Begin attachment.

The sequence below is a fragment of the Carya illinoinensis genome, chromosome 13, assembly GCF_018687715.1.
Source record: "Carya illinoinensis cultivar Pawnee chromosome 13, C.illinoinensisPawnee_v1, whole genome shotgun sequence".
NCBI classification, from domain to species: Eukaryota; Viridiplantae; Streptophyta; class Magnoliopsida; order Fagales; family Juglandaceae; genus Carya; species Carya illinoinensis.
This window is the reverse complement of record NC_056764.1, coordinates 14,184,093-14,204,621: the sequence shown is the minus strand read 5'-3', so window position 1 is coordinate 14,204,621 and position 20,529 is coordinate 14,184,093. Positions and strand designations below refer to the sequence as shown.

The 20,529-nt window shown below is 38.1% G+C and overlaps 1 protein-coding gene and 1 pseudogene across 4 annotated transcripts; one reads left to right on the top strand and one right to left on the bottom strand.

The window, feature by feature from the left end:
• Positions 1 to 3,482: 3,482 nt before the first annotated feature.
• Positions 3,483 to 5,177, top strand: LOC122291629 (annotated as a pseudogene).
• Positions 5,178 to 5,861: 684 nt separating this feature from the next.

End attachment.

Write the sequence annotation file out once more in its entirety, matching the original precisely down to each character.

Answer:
The sequence below is a fragment of the Carya illinoinensis genome, chromosome 13, assembly GCF_018687715.1.
Source record: "Carya illinoinensis cultivar Pawnee chromosome 13, C.illinoinensisPawnee_v1, whole genome shotgun sequence".
NCBI classification, from domain to species: Eukaryota; Viridiplantae; Streptophyta; class Magnoliopsida; order Fagales; family Juglandaceae; genus Carya; species Carya illinoinensis.
This window is the reverse complement of record NC_056764.1, coordinates 14,184,093-14,204,621: the sequence shown is the minus strand read 5'-3', so window position 1 is coordinate 14,204,621 and position 20,529 is coordinate 14,184,093. Positions and strand designations below refer to the sequence as shown.

The 20,529-nt window shown below is 38.1% G+C and overlaps 1 protein-coding gene and 1 pseudogene across 4 annotated transcripts; one reads left to right on the top strand and one right to left on the bottom strand.

The window, feature by feature from the left end:
• Positions 1 to 3,482: 3,482 nt before the first annotated feature.
• Positions 3,483 to 5,177, top strand: LOC122291629 (annotated as a pseudogene).
• Positions 5,178 to 5,861: 684 nt separating this feature from the next.